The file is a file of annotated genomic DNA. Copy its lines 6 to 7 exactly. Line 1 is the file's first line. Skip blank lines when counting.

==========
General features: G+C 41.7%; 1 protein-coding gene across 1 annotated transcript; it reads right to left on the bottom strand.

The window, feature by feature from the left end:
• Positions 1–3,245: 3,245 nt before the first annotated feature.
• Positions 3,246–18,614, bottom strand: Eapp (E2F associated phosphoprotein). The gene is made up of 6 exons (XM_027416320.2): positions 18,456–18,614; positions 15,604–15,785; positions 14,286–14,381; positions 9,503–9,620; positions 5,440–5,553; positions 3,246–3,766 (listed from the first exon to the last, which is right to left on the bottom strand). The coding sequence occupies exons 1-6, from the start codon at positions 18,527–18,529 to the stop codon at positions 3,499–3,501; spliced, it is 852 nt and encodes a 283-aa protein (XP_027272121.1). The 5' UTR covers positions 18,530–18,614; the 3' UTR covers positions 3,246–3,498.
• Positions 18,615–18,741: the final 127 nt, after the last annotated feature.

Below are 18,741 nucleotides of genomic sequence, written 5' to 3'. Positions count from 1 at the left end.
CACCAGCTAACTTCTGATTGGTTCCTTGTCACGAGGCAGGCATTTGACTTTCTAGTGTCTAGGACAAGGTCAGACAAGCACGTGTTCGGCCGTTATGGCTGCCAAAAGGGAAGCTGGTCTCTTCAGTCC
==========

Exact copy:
Below are 18,741 nucleotides of genomic sequence, written 5' to 3'. Positions count from 1 at the left end.
CACCAGCTAACTTCTGATTGGTTCCTTGTCACGAGGCAGGCATTTGACTTTCTAGTGTCTAGGACAAGGTCAGACAAGCACGTGTTCGGCCGTTATGGCTGCCAAAAGGGAAGCTGGTCTCTTCAGTCC